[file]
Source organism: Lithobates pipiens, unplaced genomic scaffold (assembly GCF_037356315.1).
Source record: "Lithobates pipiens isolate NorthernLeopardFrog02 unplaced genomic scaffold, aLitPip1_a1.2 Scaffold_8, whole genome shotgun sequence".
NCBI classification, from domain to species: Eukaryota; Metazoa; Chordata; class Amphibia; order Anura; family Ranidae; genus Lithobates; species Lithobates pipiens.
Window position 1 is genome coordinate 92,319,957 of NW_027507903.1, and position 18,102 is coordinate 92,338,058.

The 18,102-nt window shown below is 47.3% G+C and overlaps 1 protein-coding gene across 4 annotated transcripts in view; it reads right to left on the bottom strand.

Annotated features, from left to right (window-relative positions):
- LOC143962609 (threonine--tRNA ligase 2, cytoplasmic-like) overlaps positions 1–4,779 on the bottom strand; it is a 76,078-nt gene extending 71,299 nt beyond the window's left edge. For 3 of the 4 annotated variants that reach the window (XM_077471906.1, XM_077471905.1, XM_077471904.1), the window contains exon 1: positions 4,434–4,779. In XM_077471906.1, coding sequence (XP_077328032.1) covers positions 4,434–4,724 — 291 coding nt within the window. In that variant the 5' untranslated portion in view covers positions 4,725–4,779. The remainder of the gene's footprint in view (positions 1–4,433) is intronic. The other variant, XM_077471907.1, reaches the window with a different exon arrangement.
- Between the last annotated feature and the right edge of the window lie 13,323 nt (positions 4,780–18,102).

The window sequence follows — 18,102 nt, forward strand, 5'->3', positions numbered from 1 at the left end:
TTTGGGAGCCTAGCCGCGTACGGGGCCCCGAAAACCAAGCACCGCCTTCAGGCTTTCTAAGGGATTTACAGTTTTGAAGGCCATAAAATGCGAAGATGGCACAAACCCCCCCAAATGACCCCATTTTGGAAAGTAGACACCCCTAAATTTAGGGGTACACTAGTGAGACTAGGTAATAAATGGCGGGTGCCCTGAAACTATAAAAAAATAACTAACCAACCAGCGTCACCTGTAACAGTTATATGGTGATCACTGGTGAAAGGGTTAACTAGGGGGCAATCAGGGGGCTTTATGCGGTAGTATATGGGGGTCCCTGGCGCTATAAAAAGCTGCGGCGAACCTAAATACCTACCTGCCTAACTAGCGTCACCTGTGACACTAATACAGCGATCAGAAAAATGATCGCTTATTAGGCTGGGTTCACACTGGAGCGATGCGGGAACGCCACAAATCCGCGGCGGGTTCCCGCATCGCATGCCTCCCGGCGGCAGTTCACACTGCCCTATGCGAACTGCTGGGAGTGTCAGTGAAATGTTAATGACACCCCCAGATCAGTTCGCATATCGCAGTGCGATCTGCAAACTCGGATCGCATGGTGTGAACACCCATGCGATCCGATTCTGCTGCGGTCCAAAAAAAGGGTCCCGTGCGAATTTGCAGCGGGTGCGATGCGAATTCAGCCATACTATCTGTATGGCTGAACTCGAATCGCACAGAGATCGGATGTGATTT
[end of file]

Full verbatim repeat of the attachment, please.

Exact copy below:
Source organism: Lithobates pipiens, unplaced genomic scaffold (assembly GCF_037356315.1).
Source record: "Lithobates pipiens isolate NorthernLeopardFrog02 unplaced genomic scaffold, aLitPip1_a1.2 Scaffold_8, whole genome shotgun sequence".
NCBI classification, from domain to species: Eukaryota; Metazoa; Chordata; class Amphibia; order Anura; family Ranidae; genus Lithobates; species Lithobates pipiens.
Window position 1 is genome coordinate 92,319,957 of NW_027507903.1, and position 18,102 is coordinate 92,338,058.

The 18,102-nt window shown below is 47.3% G+C and overlaps 1 protein-coding gene across 4 annotated transcripts in view; it reads right to left on the bottom strand.

Annotated features, from left to right (window-relative positions):
- LOC143962609 (threonine--tRNA ligase 2, cytoplasmic-like) overlaps positions 1–4,779 on the bottom strand; it is a 76,078-nt gene extending 71,299 nt beyond the window's left edge. For 3 of the 4 annotated variants that reach the window (XM_077471906.1, XM_077471905.1, XM_077471904.1), the window contains exon 1: positions 4,434–4,779. In XM_077471906.1, coding sequence (XP_077328032.1) covers positions 4,434–4,724 — 291 coding nt within the window. In that variant the 5' untranslated portion in view covers positions 4,725–4,779. The remainder of the gene's footprint in view (positions 1–4,433) is intronic. The other variant, XM_077471907.1, reaches the window with a different exon arrangement.
- Between the last annotated feature and the right edge of the window lie 13,323 nt (positions 4,780–18,102).

The window sequence follows — 18,102 nt, forward strand, 5'->3', positions numbered from 1 at the left end:
TTTGGGAGCCTAGCCGCGTACGGGGCCCCGAAAACCAAGCACCGCCTTCAGGCTTTCTAAGGGATTTACAGTTTTGAAGGCCATAAAATGCGAAGATGGCACAAACCCCCCCAAATGACCCCATTTTGGAAAGTAGACACCCCTAAATTTAGGGGTACACTAGTGAGACTAGGTAATAAATGGCGGGTGCCCTGAAACTATAAAAAAATAACTAACCAACCAGCGTCACCTGTAACAGTTATATGGTGATCACTGGTGAAAGGGTTAACTAGGGGGCAATCAGGGGGCTTTATGCGGTAGTATATGGGGGTCCCTGGCGCTATAAAAAGCTGCGGCGAACCTAAATACCTACCTGCCTAACTAGCGTCACCTGTGACACTAATACAGCGATCAGAAAAATGATCGCTTATTAGGCTGGGTTCACACTGGAGCGATGCGGGAACGCCACAAATCCGCGGCGGGTTCCCGCATCGCATGCCTCCCGGCGGCAGTTCACACTGCCCTATGCGAACTGCTGGGAGTGTCAGTGAAATGTTAATGACACCCCCAGATCAGTTCGCATATCGCAGTGCGATCTGCAAACTCGGATCGCATGGTGTGAACACCCATGCGATCCGATTCTGCTGCGGTCCAAAAAAAGGGTCCCGTGCGAATTTGCAGCGGGTGCGATGCGAATTCAGCCATACTATCTGTATGGCTGAACTCGAATCGCACAGAGATCGGATGTGATTT